Supreme Court of Canada to hear extradition order against mother, uncle for ‘honour killing’ of Jassi Sidhu
Two B.C. residents accused in the 2000 honour killing of Jaswinder ‘Jassi’ Sidhu in India could soon find out if they’ll be extradited to that country to face trial.
Sidhu’s mother, Malkit, and her uncle, Surjit Badesha, could face murder and conspiracy to murder charges in the brutal slaying of Sidhu.
In 1994, Sidhu traveled to India and fell in love with Sukhwinder (Mithu) Singh Sidhu, a poor rickshaw driver, whom she secretly married five years later.
READ MORE: A timeline of Jassi Sidhu’s life and death
But in 1999, the 25-year-old’s uncle began arranging her marriage to a wealthy 60-year-old businessman. In June of the same year, Sidhu, who was a resident of Maple Ridge, entrusted to her co-workers that her clandestine love had been discovered after missing several days of work and returning with bruises.
Meanwhile, her husband Mithu was kidnapped, threatened and beaten in India. Jassi then signed a notarized statement saying she was coerced into marriage and her uncle made a complaint to police in India.
In April of 2000, Sidhu complained to the RCMP of threats and assault by her family over her illicit marriage. In May, Sidhu traveled to India and made a statement to local police that Mithu did not coerce her into marriage, that her uncle made a false allegation.
In June, Jassi and Mithu were attacked by a group of armed men. The next day, Jassi’s body was found in a canal. Indian police allege her mother gave the final order for her death in a telephone call from Canada.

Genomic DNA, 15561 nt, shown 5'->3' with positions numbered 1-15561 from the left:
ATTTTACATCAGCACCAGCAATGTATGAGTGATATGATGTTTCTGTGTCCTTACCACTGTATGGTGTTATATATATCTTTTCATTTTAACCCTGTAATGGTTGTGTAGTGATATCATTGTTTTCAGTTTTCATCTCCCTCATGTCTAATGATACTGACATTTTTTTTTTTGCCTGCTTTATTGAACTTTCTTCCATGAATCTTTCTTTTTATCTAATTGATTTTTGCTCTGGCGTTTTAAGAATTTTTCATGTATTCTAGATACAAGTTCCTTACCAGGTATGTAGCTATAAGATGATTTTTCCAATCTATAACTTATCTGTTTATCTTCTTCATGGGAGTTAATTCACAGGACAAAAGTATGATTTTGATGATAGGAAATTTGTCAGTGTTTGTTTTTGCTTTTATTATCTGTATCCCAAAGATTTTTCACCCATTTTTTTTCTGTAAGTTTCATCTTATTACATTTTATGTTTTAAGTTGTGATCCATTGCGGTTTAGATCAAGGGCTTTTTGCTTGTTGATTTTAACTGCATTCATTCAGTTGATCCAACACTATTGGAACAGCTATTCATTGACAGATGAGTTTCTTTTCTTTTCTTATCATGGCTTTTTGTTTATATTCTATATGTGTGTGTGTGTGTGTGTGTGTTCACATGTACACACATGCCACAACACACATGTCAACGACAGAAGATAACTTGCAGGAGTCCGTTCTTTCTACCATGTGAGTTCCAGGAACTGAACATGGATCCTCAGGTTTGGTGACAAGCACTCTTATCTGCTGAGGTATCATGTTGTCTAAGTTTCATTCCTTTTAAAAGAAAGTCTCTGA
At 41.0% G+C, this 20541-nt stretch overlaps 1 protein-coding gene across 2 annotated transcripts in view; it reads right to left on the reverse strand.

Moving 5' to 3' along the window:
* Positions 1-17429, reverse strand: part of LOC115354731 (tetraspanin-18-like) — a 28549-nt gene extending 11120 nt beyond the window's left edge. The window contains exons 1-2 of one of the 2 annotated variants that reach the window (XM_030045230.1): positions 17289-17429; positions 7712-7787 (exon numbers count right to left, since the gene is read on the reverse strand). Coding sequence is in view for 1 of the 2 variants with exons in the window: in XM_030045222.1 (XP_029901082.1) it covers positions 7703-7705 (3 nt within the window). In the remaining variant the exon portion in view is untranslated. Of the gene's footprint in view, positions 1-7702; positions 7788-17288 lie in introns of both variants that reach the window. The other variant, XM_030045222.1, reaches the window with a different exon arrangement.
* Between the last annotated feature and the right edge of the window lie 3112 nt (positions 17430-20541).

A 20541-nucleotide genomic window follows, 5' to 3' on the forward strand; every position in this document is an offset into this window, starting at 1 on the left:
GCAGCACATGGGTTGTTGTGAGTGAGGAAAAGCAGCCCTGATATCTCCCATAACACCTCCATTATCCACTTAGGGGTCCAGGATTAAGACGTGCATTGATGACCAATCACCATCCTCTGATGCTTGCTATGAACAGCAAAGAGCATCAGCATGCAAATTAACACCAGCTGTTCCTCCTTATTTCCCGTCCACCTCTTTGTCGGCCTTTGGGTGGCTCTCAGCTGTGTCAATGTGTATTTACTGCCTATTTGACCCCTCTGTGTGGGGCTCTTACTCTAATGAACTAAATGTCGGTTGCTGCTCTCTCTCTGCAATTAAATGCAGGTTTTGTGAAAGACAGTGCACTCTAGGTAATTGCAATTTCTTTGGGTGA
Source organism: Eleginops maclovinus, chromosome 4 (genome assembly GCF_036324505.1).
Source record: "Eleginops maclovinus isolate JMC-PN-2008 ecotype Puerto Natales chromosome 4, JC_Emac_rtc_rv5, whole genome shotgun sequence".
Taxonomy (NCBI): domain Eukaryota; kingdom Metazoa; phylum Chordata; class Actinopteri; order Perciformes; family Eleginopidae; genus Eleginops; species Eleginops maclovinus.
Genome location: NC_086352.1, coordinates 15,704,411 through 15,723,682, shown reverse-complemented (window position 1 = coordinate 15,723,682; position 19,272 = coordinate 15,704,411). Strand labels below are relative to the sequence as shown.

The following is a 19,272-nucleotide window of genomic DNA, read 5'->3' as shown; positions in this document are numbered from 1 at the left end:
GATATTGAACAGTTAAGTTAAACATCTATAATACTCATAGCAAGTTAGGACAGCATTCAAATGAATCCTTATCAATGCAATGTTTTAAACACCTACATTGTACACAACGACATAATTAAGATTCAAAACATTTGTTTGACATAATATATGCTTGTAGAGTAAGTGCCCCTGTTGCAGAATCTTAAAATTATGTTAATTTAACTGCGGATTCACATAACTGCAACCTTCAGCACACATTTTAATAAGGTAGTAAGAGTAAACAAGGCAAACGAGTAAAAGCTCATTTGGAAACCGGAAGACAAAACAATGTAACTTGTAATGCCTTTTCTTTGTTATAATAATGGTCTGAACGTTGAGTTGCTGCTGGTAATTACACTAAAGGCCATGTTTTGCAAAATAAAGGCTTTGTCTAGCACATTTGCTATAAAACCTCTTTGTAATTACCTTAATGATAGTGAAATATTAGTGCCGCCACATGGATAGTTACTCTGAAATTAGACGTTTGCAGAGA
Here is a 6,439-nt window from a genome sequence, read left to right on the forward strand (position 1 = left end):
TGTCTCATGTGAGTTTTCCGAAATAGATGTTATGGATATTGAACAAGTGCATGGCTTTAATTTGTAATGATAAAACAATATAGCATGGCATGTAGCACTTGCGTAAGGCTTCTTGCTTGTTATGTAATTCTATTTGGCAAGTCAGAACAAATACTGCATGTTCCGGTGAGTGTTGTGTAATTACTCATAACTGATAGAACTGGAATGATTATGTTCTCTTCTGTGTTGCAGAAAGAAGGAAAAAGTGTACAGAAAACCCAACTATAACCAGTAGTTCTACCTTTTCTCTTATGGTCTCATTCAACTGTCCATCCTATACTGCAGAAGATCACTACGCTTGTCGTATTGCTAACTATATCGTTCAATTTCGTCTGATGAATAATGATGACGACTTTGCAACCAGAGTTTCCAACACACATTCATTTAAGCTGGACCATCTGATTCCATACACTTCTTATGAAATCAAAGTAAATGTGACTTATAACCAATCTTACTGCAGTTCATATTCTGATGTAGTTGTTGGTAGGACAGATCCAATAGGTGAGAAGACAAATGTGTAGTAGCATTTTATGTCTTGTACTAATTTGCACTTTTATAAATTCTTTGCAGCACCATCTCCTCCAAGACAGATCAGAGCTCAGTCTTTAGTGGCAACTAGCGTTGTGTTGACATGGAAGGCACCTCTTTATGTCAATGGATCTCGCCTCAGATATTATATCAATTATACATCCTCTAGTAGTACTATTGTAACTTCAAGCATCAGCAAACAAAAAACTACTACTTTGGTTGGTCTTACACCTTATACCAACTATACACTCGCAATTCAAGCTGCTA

In 2005, seven men were convicted in Jassi’s death. Indian police allege they were paid by Badesha and Malkit to carry out the killing.
In 2012, Sidhu’s mother and uncle were arrested under the Extradition Act and have remained in custody ever since.
Two years later, B.C. Supreme Court judge ordered their extradition to India. But in February 2016, the B.C. Court of Appeals granted a judicial review of the extradition order after finding Malkit and Badesha could possibly be tortured if extradited to India.
FULL COVERAGE: Jassi Sidhu
The Minister of Justice initially ordered the extradition, conditional on assurances from India respecting the non-imposition of the death penalty, the applicants’ health and safety in custody, and consular access.
The court ruling in 2016 claims the pair challenged the Minister’s decision on the basis that India may not honour the death penalty assurance, that they may not receive a fair trial in India, and that the assurances are insufficient to meet the risk of torture, violence and neglect in Indian custody.
The ruling also stated at the time that if it becomes apparent that no guarantees of a fair trial from the Indian side are possible, the Minister could revisit the question whether the applicants could be tried in Canada.
The Supreme Court of Canada will begin hearing their case today and is expected to rule on whether or not the pair can be extradited to India.
~ with files from Yuliya Talmazan and Canadian Press